I just wanted to mention that long term use of melatonin in children doesn't have much research. Melatonin does affect other hormones and biochemical reactions in the brain. Daily use is considered only under medical direction, although it is a "natural product". We have used it a dozen times or so. Mostly to get back to sleep if we have a hugely busy day ahead, and ds awakens at 2am, unable to resettle. Our experience giving it at bedtime was that it helped him *get* to sleep, but not keep him asleep. Apparently, some children diagnosed with ADHD and autism do not produce adequate amounts and need supplementation routinely, generally in much larger doses than over-the-counter recommendations.
Getting physical activity in bright sunlight; and then turning the lights down early in the evening has helped regulate his sleep naturally also, it seems. Eliminating wheat and dairy helped the most. (oh, and the Feingold diet).
Melatonin usage, from Medline:http://www.nlm.nih.gov/medlineplus/d...melatonin.html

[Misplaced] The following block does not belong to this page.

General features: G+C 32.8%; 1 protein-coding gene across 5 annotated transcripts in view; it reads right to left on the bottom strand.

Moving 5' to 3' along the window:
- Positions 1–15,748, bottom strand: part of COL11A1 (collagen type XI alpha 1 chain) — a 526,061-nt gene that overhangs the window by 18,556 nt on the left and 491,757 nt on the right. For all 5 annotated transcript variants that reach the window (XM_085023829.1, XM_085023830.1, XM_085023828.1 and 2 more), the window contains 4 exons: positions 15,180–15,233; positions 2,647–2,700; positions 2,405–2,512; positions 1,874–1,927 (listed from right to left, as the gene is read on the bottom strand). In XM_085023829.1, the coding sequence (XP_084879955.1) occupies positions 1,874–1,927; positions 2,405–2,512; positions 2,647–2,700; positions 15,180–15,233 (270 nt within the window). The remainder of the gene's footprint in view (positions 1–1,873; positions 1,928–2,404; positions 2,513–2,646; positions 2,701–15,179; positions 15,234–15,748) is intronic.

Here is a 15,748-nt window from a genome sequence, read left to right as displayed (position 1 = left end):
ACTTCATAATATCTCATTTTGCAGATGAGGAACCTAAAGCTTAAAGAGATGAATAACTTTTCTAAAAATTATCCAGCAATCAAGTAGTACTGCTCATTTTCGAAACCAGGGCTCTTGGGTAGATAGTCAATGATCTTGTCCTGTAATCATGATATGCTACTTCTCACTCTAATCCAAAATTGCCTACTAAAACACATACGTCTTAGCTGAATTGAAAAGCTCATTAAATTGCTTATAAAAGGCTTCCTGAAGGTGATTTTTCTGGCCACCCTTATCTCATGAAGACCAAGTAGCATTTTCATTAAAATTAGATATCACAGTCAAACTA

Melatonin usage, from Merck Manual: https://www.merck.com/mmhe/sec02/ch019/ch019o.html
Melatonin usage, from Mayo Clinic: http://www.mayoclinic.com/health/mel...ient-melatonin
Nutritional Melatonin, from Autism Canada Foundation: http://www.autismcanada.org/melatonin.htm
Melatonin and Children, from Medscape: http://www.medscape.com/viewarticle/448467
Systematic review of melatonin treatment in children with neurodevelopmental disabilities and sleep impairment: http://journals.cambridge.org/downlo...840b894cced959
Results of this systematic review suggest that melatonin may be effective in reducing sleep latency in children with neurodevelopmental disabilities. There is also a suggestion that the more severe the sleep disorder the more obvious the improvement. There is no evidence suggesting any benefit in total sleep time or on night-time awakenings. However, caution
is required in interpreting the findings of all three included studies because the total number of participants is very small and consequently they may be underpowered. In addition, the overall quality of evidence from the studies is limited.
Melatonin usage in Children, link with many studies: http://www.worldhealth.net/p/4187,4473.html
(Basically, there may be some benefit, but only very limited research has been done on children, over very short durations.)